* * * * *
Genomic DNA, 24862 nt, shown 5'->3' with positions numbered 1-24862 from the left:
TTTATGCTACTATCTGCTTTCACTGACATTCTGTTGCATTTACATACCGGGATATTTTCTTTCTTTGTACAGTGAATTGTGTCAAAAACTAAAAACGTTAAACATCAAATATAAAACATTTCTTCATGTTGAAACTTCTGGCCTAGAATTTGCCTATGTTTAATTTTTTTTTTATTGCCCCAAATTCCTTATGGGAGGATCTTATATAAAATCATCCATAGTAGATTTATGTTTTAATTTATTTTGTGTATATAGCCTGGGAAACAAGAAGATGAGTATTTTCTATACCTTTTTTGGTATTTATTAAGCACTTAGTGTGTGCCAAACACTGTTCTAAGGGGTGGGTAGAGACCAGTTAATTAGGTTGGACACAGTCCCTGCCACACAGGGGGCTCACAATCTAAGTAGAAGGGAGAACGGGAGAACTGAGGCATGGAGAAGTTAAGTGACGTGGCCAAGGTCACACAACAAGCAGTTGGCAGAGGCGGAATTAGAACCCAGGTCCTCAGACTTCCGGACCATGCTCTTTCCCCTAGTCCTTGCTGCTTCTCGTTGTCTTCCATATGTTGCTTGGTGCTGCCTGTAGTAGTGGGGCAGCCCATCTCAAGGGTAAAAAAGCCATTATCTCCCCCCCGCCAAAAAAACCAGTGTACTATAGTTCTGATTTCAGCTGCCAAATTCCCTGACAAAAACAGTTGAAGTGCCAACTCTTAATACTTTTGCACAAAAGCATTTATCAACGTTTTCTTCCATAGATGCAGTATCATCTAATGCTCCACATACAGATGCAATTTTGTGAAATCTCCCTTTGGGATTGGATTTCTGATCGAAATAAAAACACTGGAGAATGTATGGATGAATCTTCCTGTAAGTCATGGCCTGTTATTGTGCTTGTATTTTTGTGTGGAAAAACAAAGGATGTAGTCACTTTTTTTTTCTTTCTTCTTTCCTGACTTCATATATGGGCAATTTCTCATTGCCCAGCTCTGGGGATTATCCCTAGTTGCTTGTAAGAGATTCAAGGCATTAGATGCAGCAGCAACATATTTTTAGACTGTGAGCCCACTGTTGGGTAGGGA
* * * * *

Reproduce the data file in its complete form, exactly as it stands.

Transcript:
Genomic DNA, 24862 nt, shown 5'->3' with positions numbered 1-24862 from the left:
TTTATGCTACTATCTGCTTTCACTGACATTCTGTTGCATTTACATACCGGGATATTTTCTTTCTTTGTACAGTGAATTGTGTCAAAAACTAAAAACGTTAAACATCAAATATAAAACATTTCTTCATGTTGAAACTTCTGGCCTAGAATTTGCCTATGTTTAATTTTTTTTTTATTGCCCCAAATTCCTTATGGGAGGATCTTATATAAAATCATCCATAGTAGATTTATGTTTTAATTTATTTTGTGTATATAGCCTGGGAAACAAGAAGATGAGTATTTTCTATACCTTTTTTGGTATTTATTAAGCACTTAGTGTGTGCCAAACACTGTTCTAAGGGGTGGGTAGAGACCAGTTAATTAGGTTGGACACAGTCCCTGCCACACAGGGGGCTCACAATCTAAGTAGAAGGGAGAACGGGAGAACTGAGGCATGGAGAAGTTAAGTGACGTGGCCAAGGTCACACAACAAGCAGTTGGCAGAGGCGGAATTAGAACCCAGGTCCTCAGACTTCCGGACCATGCTCTTTCCCCTAGTCCTTGCTGCTTCTCGTTGTCTTCCATATGTTGCTTGGTGCTGCCTGTAGTAGTGGGGCAGCCCATCTCAAGGGTAAAAAAGCCATTATCTCCCCCCCGCCAAAAAAACCAGTGTACTATAGTTCTGATTTCAGCTGCCAAATTCCCTGACAAAAACAGTTGAAGTGCCAACTCTTAATACTTTTGCACAAAAGCATTTATCAACGTTTTCTTCCATAGATGCAGTATCATCTAATGCTCCACATACAGATGCAATTTTGTGAAATCTCCCTTTGGGATTGGATTTCTGATCGAAATAAAAACACTGGAGAATGTATGGATGAATCTTCCTGTAAGTCATGGCCTGTTATTGTGCTTGTATTTTTGTGTGGAAAAACAAAGGATGTAGTCACTTTTTTTTTCTTTCTTCTTTCCTGACTTCATATATGGGCAATTTCTCATTGCCCAGCTCTGGGGATTATCCCTAGTTGCTTGTAAGAGATTCAAGGCATTAGATGCAGCAGCAACATATTTTTAGACTGTGAGCCCACTGTTGGGTAGGGA